Need For Speed Unbound’s New Handling Is Steering In The Right Direction (Again)

Need For Speed Unbound recently brought back Audi cars into the fold, with three new cars (one new to the series) with a bespoke new handling system.

It’s interesting to see developer Criterion Games is tinkering with the handling physics again, because since 2015, Need For Speed’s physics has been… off. 2015 promised a robust driving model where you can drift or turn around corners but only delivered one of that. Payback is even worse. And by Heat, it feels like it’s improving again. But with Unbound, it’s… gotten worse again.

So I’m glad that the new Audis handle much, much better. Here’s an explainer why the existing handling model in Need For Speed Unbound is rough, and how the new changes improve things.

The Problem With Need For Speed Unbound’s Handling

Need For Speed Unbound’s handling system, on paper, feels similar to Heat. You can spec cars to be more drifty or grippy. Cars can be tuned for road or off-road driving. You can specifically choose how to initiate a drift (brake taps, double tapping the gas, or both. Grip turns also gives you boost on exit just like drifting ensuring some parity between the two handling modes.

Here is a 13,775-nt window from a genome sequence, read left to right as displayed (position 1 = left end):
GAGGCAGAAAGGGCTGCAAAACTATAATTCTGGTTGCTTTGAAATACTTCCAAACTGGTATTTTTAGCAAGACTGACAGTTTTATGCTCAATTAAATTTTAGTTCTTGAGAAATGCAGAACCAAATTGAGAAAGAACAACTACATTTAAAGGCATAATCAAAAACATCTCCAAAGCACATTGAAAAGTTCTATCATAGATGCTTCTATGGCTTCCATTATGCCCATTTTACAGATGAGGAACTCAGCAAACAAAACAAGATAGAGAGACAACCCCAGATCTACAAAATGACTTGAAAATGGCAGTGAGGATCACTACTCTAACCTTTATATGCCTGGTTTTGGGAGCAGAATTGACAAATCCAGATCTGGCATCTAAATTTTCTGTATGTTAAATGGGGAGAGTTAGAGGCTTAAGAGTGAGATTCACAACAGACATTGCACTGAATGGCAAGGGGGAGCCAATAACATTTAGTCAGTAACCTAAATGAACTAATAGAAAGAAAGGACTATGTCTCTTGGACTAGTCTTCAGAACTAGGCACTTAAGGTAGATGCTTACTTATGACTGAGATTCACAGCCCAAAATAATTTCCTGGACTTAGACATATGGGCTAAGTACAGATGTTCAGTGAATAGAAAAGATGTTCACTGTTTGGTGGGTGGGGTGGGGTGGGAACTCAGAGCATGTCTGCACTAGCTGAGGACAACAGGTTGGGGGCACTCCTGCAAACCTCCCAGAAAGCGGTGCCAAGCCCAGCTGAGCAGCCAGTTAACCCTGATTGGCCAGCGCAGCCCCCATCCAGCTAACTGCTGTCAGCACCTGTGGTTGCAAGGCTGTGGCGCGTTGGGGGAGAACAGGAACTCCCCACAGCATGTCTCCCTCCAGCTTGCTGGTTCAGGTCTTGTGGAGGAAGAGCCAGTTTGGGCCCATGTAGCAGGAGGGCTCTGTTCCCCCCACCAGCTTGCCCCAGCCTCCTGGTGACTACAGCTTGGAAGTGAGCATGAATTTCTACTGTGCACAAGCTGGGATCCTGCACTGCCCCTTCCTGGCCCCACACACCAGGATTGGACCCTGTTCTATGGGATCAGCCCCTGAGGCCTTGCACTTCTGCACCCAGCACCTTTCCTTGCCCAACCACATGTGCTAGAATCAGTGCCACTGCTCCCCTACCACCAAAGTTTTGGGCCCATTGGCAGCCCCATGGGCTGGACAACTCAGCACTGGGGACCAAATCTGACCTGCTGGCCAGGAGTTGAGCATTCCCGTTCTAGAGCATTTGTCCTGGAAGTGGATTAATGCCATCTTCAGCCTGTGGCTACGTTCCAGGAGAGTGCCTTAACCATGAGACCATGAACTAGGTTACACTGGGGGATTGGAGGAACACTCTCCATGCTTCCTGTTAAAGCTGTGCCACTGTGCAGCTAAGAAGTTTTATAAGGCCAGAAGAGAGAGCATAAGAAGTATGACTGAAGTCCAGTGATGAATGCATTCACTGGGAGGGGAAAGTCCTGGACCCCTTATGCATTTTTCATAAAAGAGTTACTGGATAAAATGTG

But it’s a bit… off. The biggest problem is how transitioning into a drift is sluggish. You have to struggle every time to get a car to swerve hard enough into a drift. Sometimes a hard brake or gas tap for some reason won’t make a car drift, which is infuriating. And when it’s in drift mode, it slows down so much. Exiting out of a drift is also hard to pull off quickly.

It doesn’t feel much of a problem at the lower B, A and A+ classes, but by S and S+ class, the loss of speed during corners is so significant that it will make you struggle to finish first even in a car with the maximum rating. Rivals elegantly drift around bends or take a tight turn while you will usually struggle to get in and out of corners. You just don’t feel like you can pull consistent drift corners, even with the same input at the same timing, the results of a drift can be unpredictable.

What about grip turning? It barely works in Unbound. Most cars feel too understeer-y again, even after whacking full downforce in the handling tuning menu. And braking before turning requires you to go really, really slow to make that turn and as a result, feels undrivable. Again. Using the handbrake to turn can sometime lead to the car feeling sketchy, turning too much, and just lose control altogether.